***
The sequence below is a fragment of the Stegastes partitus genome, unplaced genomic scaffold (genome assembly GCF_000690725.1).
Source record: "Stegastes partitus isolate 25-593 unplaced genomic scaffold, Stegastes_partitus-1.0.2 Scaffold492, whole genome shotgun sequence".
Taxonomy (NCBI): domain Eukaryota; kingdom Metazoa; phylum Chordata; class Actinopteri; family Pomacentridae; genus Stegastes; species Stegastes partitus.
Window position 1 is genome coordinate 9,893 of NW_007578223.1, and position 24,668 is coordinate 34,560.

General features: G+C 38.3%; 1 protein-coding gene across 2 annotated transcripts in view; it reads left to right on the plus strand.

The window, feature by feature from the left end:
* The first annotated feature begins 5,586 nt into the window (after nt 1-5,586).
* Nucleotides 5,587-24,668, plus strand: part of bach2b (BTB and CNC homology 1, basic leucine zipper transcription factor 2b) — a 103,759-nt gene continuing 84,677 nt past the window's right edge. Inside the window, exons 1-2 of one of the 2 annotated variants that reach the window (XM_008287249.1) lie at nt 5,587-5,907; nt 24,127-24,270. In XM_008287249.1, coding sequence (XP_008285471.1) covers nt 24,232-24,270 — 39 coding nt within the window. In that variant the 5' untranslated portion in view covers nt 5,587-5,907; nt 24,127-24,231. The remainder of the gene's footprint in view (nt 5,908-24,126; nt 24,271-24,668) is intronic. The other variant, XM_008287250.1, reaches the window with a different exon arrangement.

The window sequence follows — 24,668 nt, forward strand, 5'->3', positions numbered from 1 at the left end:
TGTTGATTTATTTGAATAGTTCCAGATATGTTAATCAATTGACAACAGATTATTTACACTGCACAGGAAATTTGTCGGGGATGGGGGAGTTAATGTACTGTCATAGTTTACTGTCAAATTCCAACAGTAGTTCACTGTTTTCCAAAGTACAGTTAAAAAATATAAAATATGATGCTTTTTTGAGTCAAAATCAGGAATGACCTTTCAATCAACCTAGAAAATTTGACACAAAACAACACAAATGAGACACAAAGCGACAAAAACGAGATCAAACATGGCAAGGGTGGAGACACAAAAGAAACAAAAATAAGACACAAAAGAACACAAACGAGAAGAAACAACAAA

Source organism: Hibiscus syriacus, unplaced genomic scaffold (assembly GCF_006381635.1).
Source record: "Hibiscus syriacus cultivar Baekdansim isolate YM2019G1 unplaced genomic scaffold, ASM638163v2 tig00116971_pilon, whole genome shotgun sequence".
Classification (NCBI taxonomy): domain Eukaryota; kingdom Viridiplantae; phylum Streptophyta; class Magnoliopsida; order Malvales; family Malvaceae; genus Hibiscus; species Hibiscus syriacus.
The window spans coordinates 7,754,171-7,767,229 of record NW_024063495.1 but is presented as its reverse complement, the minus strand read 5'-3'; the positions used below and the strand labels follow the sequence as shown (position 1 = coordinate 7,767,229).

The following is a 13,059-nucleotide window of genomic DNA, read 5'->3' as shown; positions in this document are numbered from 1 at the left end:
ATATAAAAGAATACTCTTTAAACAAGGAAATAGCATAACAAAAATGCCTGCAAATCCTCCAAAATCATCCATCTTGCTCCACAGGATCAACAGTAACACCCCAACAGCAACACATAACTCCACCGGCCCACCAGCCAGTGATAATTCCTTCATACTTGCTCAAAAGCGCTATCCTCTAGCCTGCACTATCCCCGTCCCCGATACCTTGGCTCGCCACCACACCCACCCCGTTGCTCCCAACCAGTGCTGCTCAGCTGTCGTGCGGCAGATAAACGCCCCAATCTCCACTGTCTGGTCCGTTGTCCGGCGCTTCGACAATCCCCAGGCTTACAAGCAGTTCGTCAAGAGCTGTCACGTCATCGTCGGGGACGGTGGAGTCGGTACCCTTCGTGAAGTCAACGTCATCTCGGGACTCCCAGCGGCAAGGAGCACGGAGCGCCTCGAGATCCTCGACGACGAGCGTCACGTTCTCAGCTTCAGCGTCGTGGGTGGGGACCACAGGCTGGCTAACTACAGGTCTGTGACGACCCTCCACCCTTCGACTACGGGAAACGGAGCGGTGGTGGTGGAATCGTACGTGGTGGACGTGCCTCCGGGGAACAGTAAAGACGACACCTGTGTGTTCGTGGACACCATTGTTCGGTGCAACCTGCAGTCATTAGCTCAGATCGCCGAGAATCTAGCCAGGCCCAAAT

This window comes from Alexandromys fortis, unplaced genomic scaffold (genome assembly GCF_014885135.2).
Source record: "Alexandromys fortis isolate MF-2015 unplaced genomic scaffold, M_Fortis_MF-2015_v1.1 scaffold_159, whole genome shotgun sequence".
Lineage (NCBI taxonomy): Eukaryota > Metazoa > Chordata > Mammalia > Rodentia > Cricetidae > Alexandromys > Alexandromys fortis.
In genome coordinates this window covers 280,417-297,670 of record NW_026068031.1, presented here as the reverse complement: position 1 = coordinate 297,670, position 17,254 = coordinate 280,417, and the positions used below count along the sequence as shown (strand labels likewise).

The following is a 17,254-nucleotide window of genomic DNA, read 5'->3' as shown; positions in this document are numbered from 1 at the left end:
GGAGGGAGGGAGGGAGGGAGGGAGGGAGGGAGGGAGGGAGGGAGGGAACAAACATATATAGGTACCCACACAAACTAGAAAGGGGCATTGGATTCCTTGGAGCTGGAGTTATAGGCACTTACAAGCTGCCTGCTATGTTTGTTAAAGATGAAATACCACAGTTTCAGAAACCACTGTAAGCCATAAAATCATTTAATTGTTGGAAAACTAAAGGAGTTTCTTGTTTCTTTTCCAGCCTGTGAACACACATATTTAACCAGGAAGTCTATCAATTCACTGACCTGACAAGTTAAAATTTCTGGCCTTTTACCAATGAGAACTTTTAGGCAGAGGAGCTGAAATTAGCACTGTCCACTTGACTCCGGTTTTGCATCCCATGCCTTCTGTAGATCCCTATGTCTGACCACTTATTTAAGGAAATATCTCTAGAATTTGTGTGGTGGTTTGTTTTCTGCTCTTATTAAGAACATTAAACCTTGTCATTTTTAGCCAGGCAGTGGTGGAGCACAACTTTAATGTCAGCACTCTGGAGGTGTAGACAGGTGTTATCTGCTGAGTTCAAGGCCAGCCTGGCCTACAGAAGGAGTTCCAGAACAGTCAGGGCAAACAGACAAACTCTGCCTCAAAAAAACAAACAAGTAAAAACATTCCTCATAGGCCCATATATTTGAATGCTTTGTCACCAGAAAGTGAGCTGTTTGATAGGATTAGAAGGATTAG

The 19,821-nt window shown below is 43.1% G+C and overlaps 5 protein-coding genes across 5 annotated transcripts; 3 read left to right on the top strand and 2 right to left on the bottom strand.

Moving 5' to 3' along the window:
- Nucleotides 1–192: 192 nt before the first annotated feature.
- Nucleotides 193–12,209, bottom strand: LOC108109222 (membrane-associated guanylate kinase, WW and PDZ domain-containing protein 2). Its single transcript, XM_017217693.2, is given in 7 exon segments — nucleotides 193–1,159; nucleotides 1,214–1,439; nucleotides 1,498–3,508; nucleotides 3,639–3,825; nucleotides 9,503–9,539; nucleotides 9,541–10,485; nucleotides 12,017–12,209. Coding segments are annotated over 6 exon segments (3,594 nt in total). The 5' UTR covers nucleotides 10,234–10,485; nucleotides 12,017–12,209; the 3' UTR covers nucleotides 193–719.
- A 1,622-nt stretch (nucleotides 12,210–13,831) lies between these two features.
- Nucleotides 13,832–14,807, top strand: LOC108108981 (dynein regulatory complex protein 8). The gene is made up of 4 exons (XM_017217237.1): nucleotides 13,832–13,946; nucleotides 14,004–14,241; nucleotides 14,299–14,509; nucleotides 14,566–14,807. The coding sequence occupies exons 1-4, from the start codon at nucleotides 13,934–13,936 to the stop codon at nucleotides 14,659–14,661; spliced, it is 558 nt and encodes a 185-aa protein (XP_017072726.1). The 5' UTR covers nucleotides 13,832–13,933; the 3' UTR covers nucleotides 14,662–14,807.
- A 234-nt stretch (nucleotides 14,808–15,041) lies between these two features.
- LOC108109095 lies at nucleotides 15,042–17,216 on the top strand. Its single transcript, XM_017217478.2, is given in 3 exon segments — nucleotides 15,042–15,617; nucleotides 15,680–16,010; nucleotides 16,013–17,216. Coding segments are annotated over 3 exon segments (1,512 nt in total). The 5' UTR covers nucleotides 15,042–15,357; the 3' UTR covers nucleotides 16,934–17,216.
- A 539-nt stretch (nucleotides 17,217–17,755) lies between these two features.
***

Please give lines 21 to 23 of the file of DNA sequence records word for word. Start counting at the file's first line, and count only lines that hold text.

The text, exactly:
The following is a 17,254-nucleotide window of genomic DNA, read 5'->3' as shown; positions in this document are numbered from 1 at the left end:
GGAGGGAGGGAGGGAGGGAGGGAGGGAGGGAGGGAGGGAGGGAGGGAACAAACATATATAGGTACCCACACAAACTAGAAAGGGGCATTGGATTCCTTGGAGCTGGAGTTATAGGCACTTACAAGCTGCCTGCTATGTTTGTTAAAGATGAAATACCACAGTTTCAGAAACCACTGTAAGCCATAAAATCATTTAATTGTTGGAAAACTAAAGGAGTTTCTTGTTTCTTTTCCAGCCTGTGAACACACATATTTAACCAGGAAGTCTATCAATTCACTGACCTGACAAGTTAAAATTTCTGGCCTTTTACCAATGAGAACTTTTAGGCAGAGGAGCTGAAATTAGCACTGTCCACTTGACTCCGGTTTTGCATCCCATGCCTTCTGTAGATCCCTATGTCTGACCACTTATTTAAGGAAATATCTCTAGAATTTGTGTGGTGGTTTGTTTTCTGCTCTTATTAAGAACATTAAACCTTGTCATTTTTAGCCAGGCAGTGGTGGAGCACAACTTTAATGTCAGCACTCTGGAGGTGTAGACAGGTGTTATCTGCTGAGTTCAAGGCCAGCCTGGCCTACAGAAGGAGTTCCAGAACAGTCAGGGCAAACAGACAAACTCTGCCTCAAAAAAACAAACAAGTAAAAACATTCCTCATAGGCCCATATATTTGAATGCTTTGTCACCAGAAAGTGAGCTGTTTGATAGGATTAGAAGGATTAG

The 19,821-nt window shown below is 43.1% G+C and overlaps 5 protein-coding genes across 5 annotated transcripts; 3 read left to right on the top strand and 2 right to left on the bottom strand.